Friday, December 30, 2011

The P. Morrison Donations #5: Case of the Duplicate Daughter / Erle Stanley Gardner (Pocket Books 4504)

The P. Morrison Donations #5

Pocket Books 4504 (1st ptg, 1962)

Title: The Case of the Duplicate Daughter
Author: Erle Stanley Gardner
Cover artist: Uncredited [Robert McGinnis]


PB4504.Duplicate

Best things about this cover:
  • "OK, who threw egg at the wall!? I'm going to sit on these scones until somebody tells me!"
  • Love the feather-fringed teddy, but it would be much hotter without the ornate pantaloons, which make it look like a giant tulip is swallowing her leg.
  • "Come now, darling, you're far too old to be smearing the floor and wall with marmalade and then throwing flowers everywhere."



PB4504bc.Duplicate

Best things about this back cover:
  • Does this "down arrow" mean something, "duplicate"-wise? It's on the front cover, and the back cover, and the title page?
  • OK, so now we know his client did *not* murder Vera Martel. Also, that his client is fond of giving his daughters slightly odd names. The only other place I've seen the name "Glamis" is in Macbeth (title character is "Thane of Glamis" at beginning of the play; he's promoted to "Thane of Cawdor" in Act I).

Page 123~

Judge Boris Alvord excused the witness and regarded Perry Mason with thoughtful speculation.

~RP

[Follow Rex Parker on Twitter or Tumblr]

12 comments:

JamiSings said...

Well, there's a city called Glamis somewhere near the Colorado River along the California boarder. Lots of people go there for things like dirt biking and river related things. Only other place I've seen Glamis outside of Shakespeare.

Jean said...

I think the arrow must be part of the logo design. I have this Lucky Loser cover from the same series: http://www.ebay.com/itm/Perry-Mason-Lucky-Loser-Sulky-Girl-Paperback-Lot-/110703567764

It's got an arrow too.

McClaverty said...

The arrow was common to this particular printing run of Perry Mason novels... Pocket Book 4502, and 4503 to 4528.

McClaverty said...

Sorry, that's 4502 and 4504 to 4528.

McClaverty said...

Sorry II... I should have mentioned that the cover artist on this book and the others mentioned is Robert McGinnis.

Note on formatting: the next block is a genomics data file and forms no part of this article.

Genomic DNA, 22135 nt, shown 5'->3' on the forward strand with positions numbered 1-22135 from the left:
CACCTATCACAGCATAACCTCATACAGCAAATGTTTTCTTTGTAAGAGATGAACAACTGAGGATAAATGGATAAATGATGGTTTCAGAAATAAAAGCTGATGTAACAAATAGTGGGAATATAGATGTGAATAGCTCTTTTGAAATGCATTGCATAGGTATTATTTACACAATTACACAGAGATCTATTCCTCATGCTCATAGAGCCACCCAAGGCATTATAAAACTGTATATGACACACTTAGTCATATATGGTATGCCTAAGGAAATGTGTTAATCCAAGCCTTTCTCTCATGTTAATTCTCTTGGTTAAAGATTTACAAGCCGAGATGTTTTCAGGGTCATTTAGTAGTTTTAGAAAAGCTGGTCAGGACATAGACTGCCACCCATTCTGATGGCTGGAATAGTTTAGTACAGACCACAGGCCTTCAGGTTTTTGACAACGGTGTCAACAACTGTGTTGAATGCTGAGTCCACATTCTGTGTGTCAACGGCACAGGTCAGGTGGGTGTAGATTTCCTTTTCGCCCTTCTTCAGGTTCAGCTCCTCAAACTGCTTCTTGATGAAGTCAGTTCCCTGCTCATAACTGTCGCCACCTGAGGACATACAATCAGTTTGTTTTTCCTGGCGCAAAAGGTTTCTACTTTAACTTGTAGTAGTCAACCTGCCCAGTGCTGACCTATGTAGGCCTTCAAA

I'm done now. Honest.

Rex Parker said...

McC,

Is that a for sure, or an I think so (re: McGinnis)?

Thx,
rp

L. said...

The glaring pink and the egg-yolk yellow are just a horrible combination. But then again, if I were just cruising through the bookstore, this Peptol-bismol book cover would certainly stand out and make me have to give it a second look, just to make sure it was as ghastly as I first thought it was.

Anonymous said...

Personally, I'd say it's a "For Sure McGinnis" -- the faces of the two ladies are unmistakably McGinnisy. I could check this against the checklist in the "Paperback Art of Robert McGinnis" to be 100 percent positive, but it's in the living room and the sofa here in the library is just too comfy.

McClaverty said...

Rex, that's a "for sure". They're identified in "The Paperback Covers of Robert McGinnis", by Art Scott & Dr. Wallace Maynard.

Rex Parker said...

Well of course they *look* like McGinnis women, but minus the trademark lank, bored-looking woman in her underwear (or less), or a signature or attribution, I wasn't going to assume. Unsurprisingly, there were artists who aped his style a bit, so attribution by style alone can be dicey. Anyway, thanks McC.

Anonymous said...

Rex:

Very true about the plethora of McGinnis lookalikes/wannabes -- Ronnie Lesser in particular spent the better part of the late 60s / early 70s aping the McGinnis style, sometimes quite successfully. But still there is a subtle quality in McGinnis's ladies' faces that is a dead giveaway, and both these ladies have it.

Larry said...

"Judge Boris Alvord excused the witness and regarded Perry Mason with thoughtful speculation."

If only the poor Judge had lived long enough to have Raymond Burr inextricably etched in his mind as Perry Mason, all speculation would dissipate. Yes Judge Alvord, he is!